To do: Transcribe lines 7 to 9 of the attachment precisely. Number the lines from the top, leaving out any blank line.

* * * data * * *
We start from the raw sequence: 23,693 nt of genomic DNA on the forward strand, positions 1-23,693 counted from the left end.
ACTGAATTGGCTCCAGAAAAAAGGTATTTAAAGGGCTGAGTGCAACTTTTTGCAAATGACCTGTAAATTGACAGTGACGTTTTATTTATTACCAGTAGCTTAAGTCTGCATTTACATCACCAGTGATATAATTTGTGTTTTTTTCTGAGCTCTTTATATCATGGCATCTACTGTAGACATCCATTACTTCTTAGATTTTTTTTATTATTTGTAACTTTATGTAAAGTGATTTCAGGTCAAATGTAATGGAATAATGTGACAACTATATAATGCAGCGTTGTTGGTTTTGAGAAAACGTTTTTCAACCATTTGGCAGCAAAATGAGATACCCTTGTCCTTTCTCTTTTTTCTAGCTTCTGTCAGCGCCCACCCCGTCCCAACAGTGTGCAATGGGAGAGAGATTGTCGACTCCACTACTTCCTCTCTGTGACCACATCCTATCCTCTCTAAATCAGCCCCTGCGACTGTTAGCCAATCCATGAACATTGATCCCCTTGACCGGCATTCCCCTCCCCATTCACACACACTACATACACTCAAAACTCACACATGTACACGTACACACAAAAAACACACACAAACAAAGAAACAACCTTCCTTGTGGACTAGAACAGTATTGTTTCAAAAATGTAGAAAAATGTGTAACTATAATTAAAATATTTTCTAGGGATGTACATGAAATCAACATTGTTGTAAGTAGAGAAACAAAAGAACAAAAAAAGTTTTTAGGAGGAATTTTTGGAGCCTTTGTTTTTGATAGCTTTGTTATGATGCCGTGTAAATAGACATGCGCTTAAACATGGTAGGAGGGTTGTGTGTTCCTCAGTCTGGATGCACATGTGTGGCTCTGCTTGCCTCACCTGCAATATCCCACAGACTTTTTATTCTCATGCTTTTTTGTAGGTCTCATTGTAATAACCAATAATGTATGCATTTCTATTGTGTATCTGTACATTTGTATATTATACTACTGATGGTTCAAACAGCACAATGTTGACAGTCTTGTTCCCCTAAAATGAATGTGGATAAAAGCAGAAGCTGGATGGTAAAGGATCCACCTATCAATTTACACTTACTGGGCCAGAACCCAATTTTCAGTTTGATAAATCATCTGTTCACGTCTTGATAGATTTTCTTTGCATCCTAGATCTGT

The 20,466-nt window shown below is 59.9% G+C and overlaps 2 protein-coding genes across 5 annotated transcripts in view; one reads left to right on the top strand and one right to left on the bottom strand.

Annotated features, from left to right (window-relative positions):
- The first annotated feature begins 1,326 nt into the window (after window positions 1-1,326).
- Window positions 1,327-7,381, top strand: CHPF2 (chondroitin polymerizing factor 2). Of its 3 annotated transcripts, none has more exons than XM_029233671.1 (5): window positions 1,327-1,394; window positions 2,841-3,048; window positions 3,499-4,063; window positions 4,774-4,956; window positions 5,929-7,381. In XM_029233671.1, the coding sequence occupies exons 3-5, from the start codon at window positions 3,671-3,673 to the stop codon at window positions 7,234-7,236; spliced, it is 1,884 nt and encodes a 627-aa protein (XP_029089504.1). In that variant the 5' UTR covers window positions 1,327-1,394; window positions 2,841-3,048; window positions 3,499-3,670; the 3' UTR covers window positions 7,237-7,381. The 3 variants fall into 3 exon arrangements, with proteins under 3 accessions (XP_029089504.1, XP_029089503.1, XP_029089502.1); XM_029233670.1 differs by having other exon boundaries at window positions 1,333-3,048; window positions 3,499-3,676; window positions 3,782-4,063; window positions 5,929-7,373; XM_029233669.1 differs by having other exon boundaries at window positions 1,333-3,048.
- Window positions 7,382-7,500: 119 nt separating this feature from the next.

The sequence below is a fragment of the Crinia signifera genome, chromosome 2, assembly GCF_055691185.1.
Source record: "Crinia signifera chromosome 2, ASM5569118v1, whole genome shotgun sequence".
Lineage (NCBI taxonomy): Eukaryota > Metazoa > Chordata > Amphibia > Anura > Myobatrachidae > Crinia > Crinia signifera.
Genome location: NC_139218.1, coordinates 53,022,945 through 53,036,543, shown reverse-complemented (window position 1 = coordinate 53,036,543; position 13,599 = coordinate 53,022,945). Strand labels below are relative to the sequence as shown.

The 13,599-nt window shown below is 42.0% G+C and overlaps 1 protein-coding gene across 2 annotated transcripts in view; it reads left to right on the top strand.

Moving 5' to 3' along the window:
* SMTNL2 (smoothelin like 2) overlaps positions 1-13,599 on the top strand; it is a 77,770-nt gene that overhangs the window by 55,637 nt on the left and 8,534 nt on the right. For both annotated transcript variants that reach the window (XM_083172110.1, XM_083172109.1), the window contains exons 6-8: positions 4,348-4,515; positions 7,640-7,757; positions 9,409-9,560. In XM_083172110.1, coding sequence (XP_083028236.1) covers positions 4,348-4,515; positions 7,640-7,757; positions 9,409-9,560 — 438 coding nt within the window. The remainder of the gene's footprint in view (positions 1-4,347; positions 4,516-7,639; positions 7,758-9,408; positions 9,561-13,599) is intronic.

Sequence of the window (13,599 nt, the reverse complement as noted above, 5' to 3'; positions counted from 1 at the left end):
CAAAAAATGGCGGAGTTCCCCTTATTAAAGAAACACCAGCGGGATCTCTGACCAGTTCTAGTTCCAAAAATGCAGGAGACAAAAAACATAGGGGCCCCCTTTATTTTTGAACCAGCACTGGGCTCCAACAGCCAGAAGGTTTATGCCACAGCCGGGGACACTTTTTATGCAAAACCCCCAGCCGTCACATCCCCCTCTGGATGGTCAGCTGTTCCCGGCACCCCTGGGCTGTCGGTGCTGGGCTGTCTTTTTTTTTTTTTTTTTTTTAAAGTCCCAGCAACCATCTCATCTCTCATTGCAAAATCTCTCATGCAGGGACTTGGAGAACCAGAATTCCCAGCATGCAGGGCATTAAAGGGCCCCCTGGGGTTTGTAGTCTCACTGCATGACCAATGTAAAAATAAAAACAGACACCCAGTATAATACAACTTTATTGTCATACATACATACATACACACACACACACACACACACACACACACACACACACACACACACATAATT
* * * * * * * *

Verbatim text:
- Window positions 7,382-7,500: 119 nt separating this feature from the next.

The sequence below is a fragment of the Crinia signifera genome, chromosome 2, assembly GCF_055691185.1.
Source record: "Crinia signifera chromosome 2, ASM5569118v1, whole genome shotgun sequence".